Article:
The origins of Emirati hospitality lie in Bedouin traditions and the needs of the nomadic tribes who traveled the deserts of the region.
• Direct eye contact is offensive between a woman and man who are not relatives but are a sign of trust in a business transaction
• It is disrespectful for a guest to decline hospitality
• When men greet each other – physical touch such as handshake and nose-rubbing demonstrates trust, friendship and respect between men.
• When women greet each other – physical touch also demonstrates friendship between women and indicates that trust and respect is offered, so handshaking and cheek kissing are commonplace.
• The greeting between men and women - there is little to no touching between men and women during greetings in public.
• Traditionally, a guest will have three cups .
• The guest shakes the finjan side to side when they have had enough gahwa The serving of Arabic coffee on arrival of a guest finjan Tiny, handle-less coffee cups dallah Large Arabic coffee pot with a long spout Bukhoor A perfumed incense passed around the guests to freshen up their hands and face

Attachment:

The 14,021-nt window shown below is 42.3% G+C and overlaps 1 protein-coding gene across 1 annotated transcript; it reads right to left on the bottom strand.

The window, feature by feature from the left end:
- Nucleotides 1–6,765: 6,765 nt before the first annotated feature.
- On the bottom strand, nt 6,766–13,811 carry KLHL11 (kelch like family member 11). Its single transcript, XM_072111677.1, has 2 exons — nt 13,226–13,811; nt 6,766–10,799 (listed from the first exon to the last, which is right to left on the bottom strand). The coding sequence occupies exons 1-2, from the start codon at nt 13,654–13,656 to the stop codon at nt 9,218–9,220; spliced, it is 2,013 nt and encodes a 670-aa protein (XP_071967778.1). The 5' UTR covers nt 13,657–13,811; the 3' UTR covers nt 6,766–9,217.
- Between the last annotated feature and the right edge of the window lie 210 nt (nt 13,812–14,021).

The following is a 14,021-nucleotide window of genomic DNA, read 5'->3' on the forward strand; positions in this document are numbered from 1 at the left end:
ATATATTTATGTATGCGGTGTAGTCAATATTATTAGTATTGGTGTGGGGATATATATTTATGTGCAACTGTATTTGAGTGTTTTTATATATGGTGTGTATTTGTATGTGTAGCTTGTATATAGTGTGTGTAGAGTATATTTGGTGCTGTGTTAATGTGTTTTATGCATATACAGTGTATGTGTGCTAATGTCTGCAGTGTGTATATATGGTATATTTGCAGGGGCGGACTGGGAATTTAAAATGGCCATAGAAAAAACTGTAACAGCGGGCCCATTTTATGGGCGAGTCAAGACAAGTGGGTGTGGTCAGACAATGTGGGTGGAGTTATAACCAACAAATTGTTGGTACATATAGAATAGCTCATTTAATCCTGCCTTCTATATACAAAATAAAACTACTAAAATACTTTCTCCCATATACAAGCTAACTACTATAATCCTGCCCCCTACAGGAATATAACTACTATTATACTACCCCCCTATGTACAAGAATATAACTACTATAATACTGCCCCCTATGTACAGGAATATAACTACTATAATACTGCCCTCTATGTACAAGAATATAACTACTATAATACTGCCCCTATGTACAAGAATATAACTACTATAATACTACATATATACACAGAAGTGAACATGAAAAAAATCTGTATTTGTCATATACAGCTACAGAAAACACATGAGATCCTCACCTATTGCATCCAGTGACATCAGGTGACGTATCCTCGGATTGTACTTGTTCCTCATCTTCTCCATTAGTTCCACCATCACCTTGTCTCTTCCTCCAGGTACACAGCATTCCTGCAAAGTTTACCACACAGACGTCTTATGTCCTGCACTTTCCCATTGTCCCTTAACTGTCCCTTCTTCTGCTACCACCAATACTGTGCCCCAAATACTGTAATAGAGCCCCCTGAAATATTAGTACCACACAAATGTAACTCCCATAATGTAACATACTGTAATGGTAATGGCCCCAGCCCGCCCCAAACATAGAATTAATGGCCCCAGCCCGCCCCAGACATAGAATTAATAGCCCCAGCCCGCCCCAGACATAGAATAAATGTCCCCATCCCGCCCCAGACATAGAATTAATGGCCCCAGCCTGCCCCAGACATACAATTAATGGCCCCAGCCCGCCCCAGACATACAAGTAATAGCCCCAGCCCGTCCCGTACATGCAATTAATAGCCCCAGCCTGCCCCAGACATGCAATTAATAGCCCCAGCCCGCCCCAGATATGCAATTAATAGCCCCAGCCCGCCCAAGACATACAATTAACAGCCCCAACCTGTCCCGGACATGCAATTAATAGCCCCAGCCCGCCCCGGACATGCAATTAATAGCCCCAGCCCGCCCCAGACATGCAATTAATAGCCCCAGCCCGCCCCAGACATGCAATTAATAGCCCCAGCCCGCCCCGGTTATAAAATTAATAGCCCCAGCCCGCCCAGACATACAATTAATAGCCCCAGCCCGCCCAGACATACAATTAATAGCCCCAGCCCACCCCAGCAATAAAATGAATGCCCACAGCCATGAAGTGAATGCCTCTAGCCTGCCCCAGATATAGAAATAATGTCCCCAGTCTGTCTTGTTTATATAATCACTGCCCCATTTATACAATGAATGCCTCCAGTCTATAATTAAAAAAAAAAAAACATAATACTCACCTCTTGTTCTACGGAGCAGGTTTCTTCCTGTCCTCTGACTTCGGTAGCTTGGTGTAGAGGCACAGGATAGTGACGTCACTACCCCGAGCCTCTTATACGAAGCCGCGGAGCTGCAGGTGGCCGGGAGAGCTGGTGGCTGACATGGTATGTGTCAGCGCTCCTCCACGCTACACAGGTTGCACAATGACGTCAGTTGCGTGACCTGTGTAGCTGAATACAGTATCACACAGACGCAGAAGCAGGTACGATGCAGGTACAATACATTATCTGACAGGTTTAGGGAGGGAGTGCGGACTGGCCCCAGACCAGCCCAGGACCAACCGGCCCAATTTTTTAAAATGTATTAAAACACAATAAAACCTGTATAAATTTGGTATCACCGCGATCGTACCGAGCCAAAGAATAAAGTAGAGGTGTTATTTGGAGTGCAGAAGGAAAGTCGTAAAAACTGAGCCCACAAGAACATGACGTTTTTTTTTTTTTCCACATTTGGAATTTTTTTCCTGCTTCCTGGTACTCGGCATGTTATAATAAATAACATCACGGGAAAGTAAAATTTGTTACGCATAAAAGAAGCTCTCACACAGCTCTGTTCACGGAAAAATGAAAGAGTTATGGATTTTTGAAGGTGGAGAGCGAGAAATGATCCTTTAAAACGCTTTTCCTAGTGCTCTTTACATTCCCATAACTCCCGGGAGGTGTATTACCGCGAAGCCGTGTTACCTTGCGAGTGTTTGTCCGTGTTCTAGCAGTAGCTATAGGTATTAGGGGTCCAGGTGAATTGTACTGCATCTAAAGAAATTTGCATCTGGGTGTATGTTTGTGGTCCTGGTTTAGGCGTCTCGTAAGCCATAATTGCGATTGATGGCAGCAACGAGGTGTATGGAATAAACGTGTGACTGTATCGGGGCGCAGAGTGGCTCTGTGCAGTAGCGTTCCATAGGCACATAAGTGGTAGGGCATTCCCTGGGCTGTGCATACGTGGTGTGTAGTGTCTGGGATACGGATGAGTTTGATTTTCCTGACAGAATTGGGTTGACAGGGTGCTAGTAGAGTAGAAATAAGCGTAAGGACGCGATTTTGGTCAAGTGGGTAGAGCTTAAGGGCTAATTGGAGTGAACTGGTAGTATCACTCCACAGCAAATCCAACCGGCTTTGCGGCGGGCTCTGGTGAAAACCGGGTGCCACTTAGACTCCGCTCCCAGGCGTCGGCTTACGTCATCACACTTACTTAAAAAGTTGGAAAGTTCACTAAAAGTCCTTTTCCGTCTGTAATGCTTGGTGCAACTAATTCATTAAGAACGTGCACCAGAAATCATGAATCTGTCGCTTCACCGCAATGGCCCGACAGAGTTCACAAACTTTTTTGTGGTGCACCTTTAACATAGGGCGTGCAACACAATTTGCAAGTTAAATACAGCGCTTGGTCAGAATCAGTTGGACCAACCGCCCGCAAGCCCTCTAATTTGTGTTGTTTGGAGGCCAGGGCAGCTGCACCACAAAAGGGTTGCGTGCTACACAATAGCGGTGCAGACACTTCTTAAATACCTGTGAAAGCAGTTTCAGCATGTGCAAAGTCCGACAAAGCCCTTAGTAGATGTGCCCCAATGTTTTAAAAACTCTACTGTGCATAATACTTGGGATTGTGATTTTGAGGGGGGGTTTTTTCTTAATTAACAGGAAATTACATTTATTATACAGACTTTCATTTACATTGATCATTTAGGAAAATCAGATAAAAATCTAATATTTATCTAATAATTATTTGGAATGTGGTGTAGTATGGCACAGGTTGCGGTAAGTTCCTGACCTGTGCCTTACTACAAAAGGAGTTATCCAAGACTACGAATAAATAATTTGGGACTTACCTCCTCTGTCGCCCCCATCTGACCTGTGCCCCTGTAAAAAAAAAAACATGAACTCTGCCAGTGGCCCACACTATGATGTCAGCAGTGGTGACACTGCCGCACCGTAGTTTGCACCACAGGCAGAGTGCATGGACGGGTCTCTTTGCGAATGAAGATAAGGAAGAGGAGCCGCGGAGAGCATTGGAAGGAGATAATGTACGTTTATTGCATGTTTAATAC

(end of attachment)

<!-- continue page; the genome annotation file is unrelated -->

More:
• Dates hold an important place in Arabian heritage and provide the main source of nutrition in desert communities
• Dates are part of the coffee ritual as a treat offered to guests and a symbol of Emirati generosity
• The Liwa Date Festival in July promotes and celebrates the symbolic and historic role the date palm plays in Emirati culture
• A tented meeting place where hospitality was offered and family and business discussions took place
• Originally, people were seated on mats but as the majlis became established in homes tekay (Arabic cushions) were introduced and rooms became more formally decorated
• Oud and Bukhoor are used in the incense burner but can be combined with other ingredients to produce fragrances. • Arabic perfume uses a range of oils such as rose, jasmine, lilies, sandalwood, musk and citrus fruits. Arabic perfume typically does not contain alcohol.